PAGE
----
Other than skeet shooting at clay pigeons during summer camp, I haven’t handled a gun since. Yet I still remember the look and feel of those firearms I carried in San Timoteo Canyon. I admired the workmanship and incredible firepower of my uncle’s weapons. I learned not to be afraid of them, even though I have no use for them in my life now.
I acknowledge that guns have a seductive appeal: the blue steel, the hefty pistol grip, the smooth rifle stock on my cheek, the smell of gun oil, the metallic snick of cocking a trigger and chambering a round, the unique sound of spinning a cylinder loaded with bullets, the gut-wrenching sensation of pumping a shell into the firing chamber of a shotgun, and finally the thump of ammunition exploding and the gun’s recoil smacking against my shoulder.
Guns are not inherently evil, just evil-utionary. Ever since Cain slew Abel, people have been looking for bigger and badder ways to kill each other and kill other species. Sticks and stones and guns. Let’s face it: Violence is in our nature. We are violent predators, the top of the food chain. But guns themselves are not to blame. They are simply a product of our violent imaginations.
Of course, we still need to regulate guns, because they are dangerous weapons, even in the right hands (military, law enforcement, hunters, sportsmen). But more important, we need to take responsibility for our own inherent evil as a species. Whether we kill for pleasure, profit, or patriotism, it’s all the same, really.
So we can and should regulate guns, but what are we going to do about our violent human nature? Obviously, we can’t regulate human nature. All previous attempts to do so have failed miserably, and have produced even worse (unintended) consequences. Think about it: holy wars, occupations, torture, brainwashing, all done in the name of “regulating” other people. None of them really work in the long run.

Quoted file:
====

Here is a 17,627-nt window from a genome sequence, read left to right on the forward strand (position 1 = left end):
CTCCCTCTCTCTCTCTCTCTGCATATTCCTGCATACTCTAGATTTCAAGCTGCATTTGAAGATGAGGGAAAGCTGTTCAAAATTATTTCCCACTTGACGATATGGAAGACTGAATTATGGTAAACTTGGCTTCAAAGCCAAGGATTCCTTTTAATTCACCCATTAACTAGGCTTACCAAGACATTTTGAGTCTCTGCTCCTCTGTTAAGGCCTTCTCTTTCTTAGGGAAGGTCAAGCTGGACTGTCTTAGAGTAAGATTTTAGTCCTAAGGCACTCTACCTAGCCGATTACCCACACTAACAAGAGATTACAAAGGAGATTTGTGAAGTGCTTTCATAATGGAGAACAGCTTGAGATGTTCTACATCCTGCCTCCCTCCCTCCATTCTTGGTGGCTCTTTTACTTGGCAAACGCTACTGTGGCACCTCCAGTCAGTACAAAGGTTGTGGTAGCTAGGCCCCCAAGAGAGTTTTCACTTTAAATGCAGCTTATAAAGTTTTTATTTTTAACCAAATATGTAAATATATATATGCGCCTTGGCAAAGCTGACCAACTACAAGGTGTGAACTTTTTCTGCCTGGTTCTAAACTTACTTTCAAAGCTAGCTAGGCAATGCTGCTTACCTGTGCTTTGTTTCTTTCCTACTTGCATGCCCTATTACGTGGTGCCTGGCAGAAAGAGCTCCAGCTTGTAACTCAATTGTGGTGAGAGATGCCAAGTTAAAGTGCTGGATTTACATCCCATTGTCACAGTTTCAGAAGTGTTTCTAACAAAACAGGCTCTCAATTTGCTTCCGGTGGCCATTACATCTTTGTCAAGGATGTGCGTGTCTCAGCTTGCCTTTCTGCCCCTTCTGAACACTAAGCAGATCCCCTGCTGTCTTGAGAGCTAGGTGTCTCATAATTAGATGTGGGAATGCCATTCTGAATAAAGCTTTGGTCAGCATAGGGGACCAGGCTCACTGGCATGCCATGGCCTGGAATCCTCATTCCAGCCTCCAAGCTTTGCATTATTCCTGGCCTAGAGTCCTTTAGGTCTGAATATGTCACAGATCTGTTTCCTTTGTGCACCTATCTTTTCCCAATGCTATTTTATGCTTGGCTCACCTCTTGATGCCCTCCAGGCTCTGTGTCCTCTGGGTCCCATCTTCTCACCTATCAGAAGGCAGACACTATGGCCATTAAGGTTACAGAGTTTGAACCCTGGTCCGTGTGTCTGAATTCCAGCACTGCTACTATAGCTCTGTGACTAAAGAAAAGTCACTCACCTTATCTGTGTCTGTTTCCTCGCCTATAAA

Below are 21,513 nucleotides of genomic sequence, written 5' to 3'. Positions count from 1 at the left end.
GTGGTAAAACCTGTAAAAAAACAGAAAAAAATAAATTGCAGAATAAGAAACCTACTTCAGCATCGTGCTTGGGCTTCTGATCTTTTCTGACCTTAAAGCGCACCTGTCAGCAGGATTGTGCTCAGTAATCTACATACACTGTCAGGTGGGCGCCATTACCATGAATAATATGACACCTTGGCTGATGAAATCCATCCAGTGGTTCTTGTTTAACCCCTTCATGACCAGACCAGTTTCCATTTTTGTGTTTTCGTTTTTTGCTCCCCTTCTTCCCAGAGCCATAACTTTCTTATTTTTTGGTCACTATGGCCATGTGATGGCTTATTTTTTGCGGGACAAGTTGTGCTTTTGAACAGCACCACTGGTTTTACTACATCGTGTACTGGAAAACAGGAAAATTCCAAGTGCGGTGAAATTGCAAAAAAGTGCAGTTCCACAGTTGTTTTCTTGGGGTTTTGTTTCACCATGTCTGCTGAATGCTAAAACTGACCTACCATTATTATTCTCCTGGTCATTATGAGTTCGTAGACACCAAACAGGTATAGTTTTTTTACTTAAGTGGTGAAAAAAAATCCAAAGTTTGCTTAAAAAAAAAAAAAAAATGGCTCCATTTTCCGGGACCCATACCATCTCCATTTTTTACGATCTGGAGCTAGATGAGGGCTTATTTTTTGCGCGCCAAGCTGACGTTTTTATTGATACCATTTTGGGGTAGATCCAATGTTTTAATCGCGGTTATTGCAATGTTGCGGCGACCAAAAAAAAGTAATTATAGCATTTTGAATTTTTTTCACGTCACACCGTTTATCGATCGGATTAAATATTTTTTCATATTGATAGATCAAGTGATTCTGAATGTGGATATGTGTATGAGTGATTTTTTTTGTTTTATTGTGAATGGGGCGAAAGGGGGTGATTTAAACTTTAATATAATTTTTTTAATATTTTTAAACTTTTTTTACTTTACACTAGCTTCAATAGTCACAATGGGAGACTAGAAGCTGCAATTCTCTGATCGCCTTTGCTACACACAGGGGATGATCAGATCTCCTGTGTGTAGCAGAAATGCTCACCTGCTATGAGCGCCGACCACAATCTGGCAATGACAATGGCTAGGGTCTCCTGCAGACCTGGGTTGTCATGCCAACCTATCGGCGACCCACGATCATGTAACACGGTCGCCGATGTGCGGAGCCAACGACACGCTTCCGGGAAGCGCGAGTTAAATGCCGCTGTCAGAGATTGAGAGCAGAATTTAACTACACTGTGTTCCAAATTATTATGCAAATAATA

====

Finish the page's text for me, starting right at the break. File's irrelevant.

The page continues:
Instead, we need to focus on the root causes of violence. Massacres, from Columbine to Sandy Hook, were made possible by the ready availability of assault weapons. That has to change. But we know that guns are only part of the problem. We also need to understand the role of our violence-saturated media (including video games), our warlike nationalism, our lack of an effective mental health safety net, our self-centered value system, our materialistic culture, our weak economy, our angry and paranoid society.
Instead of armed guards in our schools, we need teachers and counselors armed with the most advanced “weapons” of understanding and coping with alienation. We need to teach nonviolence and communication as ways of dealing with our problems. We need to teach young and old how to negotiate through crises, how to be proactive with troubled people, how to recognize and treat depression and anxiety, how to prevent violence.
We need to be smarter and stronger than a disgruntled 20-year-old with a trench coat and an assault rifle. We are so good at flying fast and high, blowing things up, computing at the speed of light, curing many diseases, but where are we in our work to understand and prevent the violence in our dark souls?
John Maybury, Wandering & Wondering column, Pacifica Tribune, January 30, 2013